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Three sampling procedures commonly associated with engine oil sampling include: sampling a pressurized line before the system filter; using a drop tube in the dipstick tube; and procuring a sample midstream from a drain port while draining the engine.
Drop tube sampling is synonymous with used oil analysis. Unfortunately, many inconsistencies and fundamental flaws have been associated with this method. Drop-tube vacuum sampling is a simple, low-cost solution to procuring a sample for oil analysis. However, many factors should be considered before using this method. For instance, to draw a sample the machine must be opened, therefore the oil is exposed to the environment. Opening a machine potentially allows airborne contamination to enter the oil and cause damage.
The key to an effective oil analysis program is the ability to draw an oil sample from a specific location while the machine is in operation and under normal load. Unfortunately, using the drop tube method while the system is running poses several concerns. For instance, the plastic tubing may be pulled into the system resulting in safety concerns for the individual collecting the sample. This method also requires a large fluid flushing volume; has difficulties in obtaining consistent samples from the same location; and has problems with sampling high-viscosity fluids. In other words, this method of sampling should be avoided whenever possible.
Theoretically, when using this method in conjunction with a dipstick tube, the location will always be in the same general vicinity. The existing variable is the depth that the tube is inserted into the volume of oil in the sump. To help address the issue of tube depth, a premeasured or graduated sample tube should be inserted to a known depth, which will narrow down the termination point of the tube to a reasonable area of variable location.
Another common sampling method involves capturing a sample of oil as it drains from the sump. The theory is that by capturing the sample midstream, after purging a large volume of oil (40 to 50 percent) from the sump prior to filling the sample bottle, the sample taken more closely resembles a sample representative of the system.
One problem associated with this engine oil sampling procedure is the difficulty of extracting the sample. A special accessory has been adapted to make this procedure easier, cleaner and more reliable (Figure 3). The drain sample kit uses a small cylindrical oil container approximately five inches in diameter that contains enough volume to hold the contents of the oil sump. A special bracket is then used to hang off the rim of the container to hold the sample bottle in the center. With the open bottle in place, the container is placed beneath the drain port and opened, forcing the initial flow of the oil from the sump to drain into the container. When approximately 40 to 50 percent of the volume of oil in the sump has drained, the container is repositioned for the flow from the sump to drain into the sample bottle. Once the sample bottle is full, the container is once again repositioned to allow the remainder of the oil in the sump to drain into the container.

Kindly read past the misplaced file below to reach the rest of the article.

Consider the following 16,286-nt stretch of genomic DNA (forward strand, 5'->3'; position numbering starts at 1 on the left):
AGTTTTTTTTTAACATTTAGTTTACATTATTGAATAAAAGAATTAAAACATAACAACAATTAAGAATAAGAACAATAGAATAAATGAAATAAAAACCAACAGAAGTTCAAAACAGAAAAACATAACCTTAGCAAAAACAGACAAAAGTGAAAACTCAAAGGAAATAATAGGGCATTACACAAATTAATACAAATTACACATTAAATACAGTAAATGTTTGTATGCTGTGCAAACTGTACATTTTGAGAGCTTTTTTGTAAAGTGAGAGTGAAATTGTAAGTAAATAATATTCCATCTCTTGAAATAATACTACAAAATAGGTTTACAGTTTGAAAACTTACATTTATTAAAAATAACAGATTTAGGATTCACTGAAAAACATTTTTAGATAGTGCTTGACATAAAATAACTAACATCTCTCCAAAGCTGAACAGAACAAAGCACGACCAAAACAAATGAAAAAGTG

Although this system allows for cleaner sampling when taking a midstream sample, be cautious of data from samples taken from a drain port. This is due to the fact that bottom sediment, debris and particles (including water) enter the bottle in concentrations that are not representative of what is experienced near or around the area where the oil lubricates the machine components. In addition, this method is performed when the oil is being replaced with new oil. This does not apply to trending the in-service oil under normal operating conditions. The drain plug sampling method should be avoided if at all possible.
There are always various methods and associated variables with every engine oil sampling procedure. To be successful, it is necessary to understand the limitations and variability of each procedure and assume the appropriate amount of accuracy with each.
1. “World-class Oil Sampling - It is Possible.” Practicing Oil Analysis magazine, July 2000.
2. Jim Fitch and Drew Troyer. "The Basics of Used Oil Sampling." Practicing Oil Analysis magazine. September 2004.
3. NAVAIR Document 17-15-50.1